It used to be that no individual whispered the Words HIV and Mental Health
When I came across this article, the title pulled me in as now it’s the fourth time an individual, not a statistic in a study that is publicly mentioning mental health and HIV/AIDS. The article “The HIV Mental Health Generation Gap by Ben Ryan” is about who’s worse off, younger or the older living with the virus. To be more specific it’s about stress, isolation, depression, aging, stigma, mental health and HIV. It’s a good read citing some new studies, but for me, if I had to answer which generation is worse off, I’d have to say that both the younger and the older individuals who are dual diagnosed HIV and with a serious mental illness, such as bipolar disorder equally are suffering, that both generations have it very hard.
Let me share with you; “Research studies have shown that there is considerable overlap between HIV infection and several major mental disorders such as major depressive disorder and bipolar disorder. It has been estimated that the prevalence of HIV among individuals with a serious mental illness (SMI) ranges from 1 percent to 24 percent (De Hert et al., 2011), much higher than the rates found among HIV-uninfected persons. Frequently, these individuals are also diagnosed with a substance use disorder (Parry, Blank, & Pithey, 2007), which can make treatment and management of HIV and mental health problems even more challenging.” (source: HIV and psychiatric comorbidities: What do we know and what can we do?”)
Reading that, living that, here are some examples as to why I feel both who are diagnosed with a serious mental illness (SMI) and HIV have it harder.
Adherence is very hard if you suffer bipolar disorder as you tend to forget and or get caught up in what you are doing, time fly’s by. This is when you are are in the manic cycle. Forget one cocktail, imagine taking two, one for your HIV and the other for your bipolar disorder, anxiety, insomnia, depression. Taking 13 pills a day is no easy task, with food, twice a day, 12 hours a part–when you are manic adherence is something both young and old stress about.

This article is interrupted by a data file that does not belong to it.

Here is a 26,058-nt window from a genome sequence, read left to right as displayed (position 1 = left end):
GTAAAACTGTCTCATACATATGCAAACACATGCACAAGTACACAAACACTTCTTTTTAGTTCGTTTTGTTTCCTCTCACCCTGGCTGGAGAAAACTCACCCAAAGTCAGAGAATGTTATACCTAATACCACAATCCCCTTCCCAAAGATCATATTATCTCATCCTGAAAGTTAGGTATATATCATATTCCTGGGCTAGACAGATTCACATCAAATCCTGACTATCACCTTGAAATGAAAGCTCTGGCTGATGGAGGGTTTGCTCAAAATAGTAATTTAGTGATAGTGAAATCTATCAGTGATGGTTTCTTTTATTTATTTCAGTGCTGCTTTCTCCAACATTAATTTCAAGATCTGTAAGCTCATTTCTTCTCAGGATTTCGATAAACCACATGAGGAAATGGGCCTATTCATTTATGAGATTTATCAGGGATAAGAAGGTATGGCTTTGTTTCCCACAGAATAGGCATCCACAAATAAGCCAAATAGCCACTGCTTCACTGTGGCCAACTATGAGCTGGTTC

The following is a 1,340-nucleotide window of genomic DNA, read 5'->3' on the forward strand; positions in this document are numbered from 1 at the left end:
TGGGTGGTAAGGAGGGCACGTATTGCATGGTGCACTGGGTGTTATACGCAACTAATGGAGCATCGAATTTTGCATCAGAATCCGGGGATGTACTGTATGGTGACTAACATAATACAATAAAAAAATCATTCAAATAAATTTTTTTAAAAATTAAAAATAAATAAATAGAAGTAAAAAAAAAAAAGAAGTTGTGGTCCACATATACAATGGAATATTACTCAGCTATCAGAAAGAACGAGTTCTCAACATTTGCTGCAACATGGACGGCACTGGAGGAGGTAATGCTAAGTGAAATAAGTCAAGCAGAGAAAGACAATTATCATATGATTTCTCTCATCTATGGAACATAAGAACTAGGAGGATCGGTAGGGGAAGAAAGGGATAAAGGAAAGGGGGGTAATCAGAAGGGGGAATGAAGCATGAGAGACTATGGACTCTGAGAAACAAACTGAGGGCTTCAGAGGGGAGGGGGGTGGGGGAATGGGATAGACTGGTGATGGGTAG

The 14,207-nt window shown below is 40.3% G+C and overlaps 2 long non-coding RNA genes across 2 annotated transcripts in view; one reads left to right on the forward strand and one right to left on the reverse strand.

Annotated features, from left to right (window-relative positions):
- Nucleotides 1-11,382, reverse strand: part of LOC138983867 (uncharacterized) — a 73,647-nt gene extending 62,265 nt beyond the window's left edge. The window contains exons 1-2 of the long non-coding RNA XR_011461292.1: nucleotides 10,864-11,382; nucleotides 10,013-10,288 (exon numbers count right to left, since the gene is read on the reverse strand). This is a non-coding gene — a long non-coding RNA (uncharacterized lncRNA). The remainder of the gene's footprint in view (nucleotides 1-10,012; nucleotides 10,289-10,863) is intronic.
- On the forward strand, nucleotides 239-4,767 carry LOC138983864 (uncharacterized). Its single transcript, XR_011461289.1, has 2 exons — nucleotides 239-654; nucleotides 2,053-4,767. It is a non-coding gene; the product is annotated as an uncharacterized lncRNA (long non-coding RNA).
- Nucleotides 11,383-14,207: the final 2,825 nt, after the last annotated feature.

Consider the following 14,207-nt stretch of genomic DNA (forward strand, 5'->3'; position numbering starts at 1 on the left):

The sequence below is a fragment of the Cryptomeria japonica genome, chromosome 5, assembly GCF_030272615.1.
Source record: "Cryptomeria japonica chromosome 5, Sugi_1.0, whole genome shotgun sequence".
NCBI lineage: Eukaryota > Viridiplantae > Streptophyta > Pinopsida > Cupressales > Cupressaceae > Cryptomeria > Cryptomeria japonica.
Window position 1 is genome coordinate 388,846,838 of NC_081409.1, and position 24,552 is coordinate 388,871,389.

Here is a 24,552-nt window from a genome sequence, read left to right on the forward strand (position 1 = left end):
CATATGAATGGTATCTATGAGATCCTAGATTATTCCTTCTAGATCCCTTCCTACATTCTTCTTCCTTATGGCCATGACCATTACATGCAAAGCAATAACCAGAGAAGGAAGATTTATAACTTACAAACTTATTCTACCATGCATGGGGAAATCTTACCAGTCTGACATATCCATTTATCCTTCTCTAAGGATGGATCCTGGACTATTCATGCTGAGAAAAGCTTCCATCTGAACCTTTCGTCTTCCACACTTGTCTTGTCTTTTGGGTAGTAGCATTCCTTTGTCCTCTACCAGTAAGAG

Social Security Disability Insurance, (personal finances) bipolar disorder and AIDS are the only two in this topic that qualify you when filing for (SSDI). If you are HIV and are depressed and not on (SSDI) you are working, pending if you are a college graduate, have a good career, a partner, possible are married, you have the means and the support network and insurance through your company and if not then through the affordable care act care act which is now available.
Take away the job, the partner, the money, the apartment and you are living in stress, fear, anxiety and isolation. Medicare co-pays, prescription coverage, public housing that takes 1/3 of these earnings, your monthly check looks like this, using the Federal Poverty Guidelines, for one person that’s $11,760 divided by 12 = $980 per month, subtract $326 and you are living on $654 per month, $163.50 per week, this is life on poverty. If that doesn’t stress you out and limit your spending so you can only eat in, constantly decline invites to eat out and see a movie, isolation again isn’t easily achieved. If this is example is you, you qualify for other programs like Food Stamps, Medicaid, ADAP if you aren’t on a wait list, those help you stretch your budget.
I invite you to read of my older posts. Social inclusion is achievable, if you are on Medicare, are on both cocktails, are in therapy, able to work part-time or volunteer, you will see a change for the good on your road to over all wellness and recovery. It’s not easy, mine has been bumpy, but I’m doing better as many of the stressors are under control., again sift through my older posts.
Here’s one post I’d like to highlight titled: “Extreme Isolation Due to Chronic Isolation and Limited Income” please look at some of the resources at the end.
I usually list helpful links, RESOURCES at the end of each blog: I’d like to share the following in lieu of that format.
Below is my opinion on what prevention against HIV/AIDS should be today, the resources are now available, many GLBT clinics and AIDS service organization are becoming fully licensed to treat those who are living with HIV/AIDS and also a chronic mental illness
If you have a substance abuse problem, seek help. 50% of those diagnosed with Bipolar disorder have greater risks of struggling with addiction. read my Op-Ed Wearing Red and Green
If you aren’t dual diagnosed, but are HIV+, talk to your provider, let him/her know if you are experiencing depression, loss of appetite, anxiety, lack of or increased sleep, and together talk about a mental health screening.
Lastly if you are a man having sex with men, aren’t diagnosed either HIV or experiencing any of the symptom’s above, get tested, see the results, if negative stay negative by practicing safe sex. If you find yourself having periods of lots of sex, many partners, using substances and are experiencing some or all of the above underlined, then when getting tested for HIV ask if there’s a screening Nurse available and together decide if a mental health screening is something you should consider. You were wise enough to be tested for HIV, continue making wise decisions.
If interested in having me speak at an event please visit my homepage www.bipolarbear.us and go to my contact page. Thank You.